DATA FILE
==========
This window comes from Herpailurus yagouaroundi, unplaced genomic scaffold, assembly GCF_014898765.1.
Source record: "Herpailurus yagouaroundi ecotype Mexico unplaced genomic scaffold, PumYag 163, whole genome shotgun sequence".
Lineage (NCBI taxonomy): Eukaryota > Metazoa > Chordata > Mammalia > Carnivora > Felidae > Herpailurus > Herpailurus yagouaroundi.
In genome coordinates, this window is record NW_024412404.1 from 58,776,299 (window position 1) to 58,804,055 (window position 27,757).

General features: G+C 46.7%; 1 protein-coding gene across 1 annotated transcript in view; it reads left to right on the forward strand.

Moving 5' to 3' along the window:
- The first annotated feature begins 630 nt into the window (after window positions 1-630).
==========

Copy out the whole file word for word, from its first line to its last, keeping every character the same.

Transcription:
This window comes from Herpailurus yagouaroundi, unplaced genomic scaffold, assembly GCF_014898765.1.
Source record: "Herpailurus yagouaroundi ecotype Mexico unplaced genomic scaffold, PumYag 163, whole genome shotgun sequence".
Lineage (NCBI taxonomy): Eukaryota > Metazoa > Chordata > Mammalia > Carnivora > Felidae > Herpailurus > Herpailurus yagouaroundi.
In genome coordinates, this window is record NW_024412404.1 from 58,776,299 (window position 1) to 58,804,055 (window position 27,757).

General features: G+C 46.7%; 1 protein-coding gene across 1 annotated transcript in view; it reads left to right on the forward strand.

Moving 5' to 3' along the window:
- The first annotated feature begins 630 nt into the window (after window positions 1-630).